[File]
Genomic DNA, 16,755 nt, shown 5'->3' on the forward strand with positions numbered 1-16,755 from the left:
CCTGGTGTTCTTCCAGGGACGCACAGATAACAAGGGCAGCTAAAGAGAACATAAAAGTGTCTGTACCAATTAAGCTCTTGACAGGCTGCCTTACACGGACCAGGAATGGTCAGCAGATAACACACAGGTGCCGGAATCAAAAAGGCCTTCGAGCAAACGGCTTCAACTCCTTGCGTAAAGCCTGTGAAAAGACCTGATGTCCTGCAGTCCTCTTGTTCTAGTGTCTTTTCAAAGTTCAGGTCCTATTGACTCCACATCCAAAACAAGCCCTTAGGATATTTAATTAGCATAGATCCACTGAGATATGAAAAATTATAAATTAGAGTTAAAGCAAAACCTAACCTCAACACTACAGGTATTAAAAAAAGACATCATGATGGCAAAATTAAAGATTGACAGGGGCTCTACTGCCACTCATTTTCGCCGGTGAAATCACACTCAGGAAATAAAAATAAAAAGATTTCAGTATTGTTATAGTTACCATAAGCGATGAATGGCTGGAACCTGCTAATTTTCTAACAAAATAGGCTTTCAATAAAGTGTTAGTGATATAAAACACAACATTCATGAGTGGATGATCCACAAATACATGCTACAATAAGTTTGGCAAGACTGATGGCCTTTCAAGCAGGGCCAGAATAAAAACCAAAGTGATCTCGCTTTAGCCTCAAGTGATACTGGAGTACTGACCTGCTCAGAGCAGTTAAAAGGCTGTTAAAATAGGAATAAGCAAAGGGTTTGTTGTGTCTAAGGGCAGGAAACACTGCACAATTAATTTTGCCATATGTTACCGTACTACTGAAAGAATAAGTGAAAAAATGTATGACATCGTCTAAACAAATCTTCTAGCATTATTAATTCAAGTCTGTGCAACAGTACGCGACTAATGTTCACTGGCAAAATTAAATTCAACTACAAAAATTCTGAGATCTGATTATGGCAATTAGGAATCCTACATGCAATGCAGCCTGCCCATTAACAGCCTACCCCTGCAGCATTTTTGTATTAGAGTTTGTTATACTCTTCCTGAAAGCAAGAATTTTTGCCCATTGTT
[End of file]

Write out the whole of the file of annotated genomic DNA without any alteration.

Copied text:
Genomic DNA, 16,755 nt, shown 5'->3' on the forward strand with positions numbered 1-16,755 from the left:
CCTGGTGTTCTTCCAGGGACGCACAGATAACAAGGGCAGCTAAAGAGAACATAAAAGTGTCTGTACCAATTAAGCTCTTGACAGGCTGCCTTACACGGACCAGGAATGGTCAGCAGATAACACACAGGTGCCGGAATCAAAAAGGCCTTCGAGCAAACGGCTTCAACTCCTTGCGTAAAGCCTGTGAAAAGACCTGATGTCCTGCAGTCCTCTTGTTCTAGTGTCTTTTCAAAGTTCAGGTCCTATTGACTCCACATCCAAAACAAGCCCTTAGGATATTTAATTAGCATAGATCCACTGAGATATGAAAAATTATAAATTAGAGTTAAAGCAAAACCTAACCTCAACACTACAGGTATTAAAAAAAGACATCATGATGGCAAAATTAAAGATTGACAGGGGCTCTACTGCCACTCATTTTCGCCGGTGAAATCACACTCAGGAAATAAAAATAAAAAGATTTCAGTATTGTTATAGTTACCATAAGCGATGAATGGCTGGAACCTGCTAATTTTCTAACAAAATAGGCTTTCAATAAAGTGTTAGTGATATAAAACACAACATTCATGAGTGGATGATCCACAAATACATGCTACAATAAGTTTGGCAAGACTGATGGCCTTTCAAGCAGGGCCAGAATAAAAACCAAAGTGATCTCGCTTTAGCCTCAAGTGATACTGGAGTACTGACCTGCTCAGAGCAGTTAAAAGGCTGTTAAAATAGGAATAAGCAAAGGGTTTGTTGTGTCTAAGGGCAGGAAACACTGCACAATTAATTTTGCCATATGTTACCGTACTACTGAAAGAATAAGTGAAAAAATGTATGACATCGTCTAAACAAATCTTCTAGCATTATTAATTCAAGTCTGTGCAACAGTACGCGACTAATGTTCACTGGCAAAATTAAATTCAACTACAAAAATTCTGAGATCTGATTATGGCAATTAGGAATCCTACATGCAATGCAGCCTGCCCATTAACAGCCTACCCCTGCAGCATTTTTGTATTAGAGTTTGTTATACTCTTCCTGAAAGCAAGAATTTTTGCCCATTGTT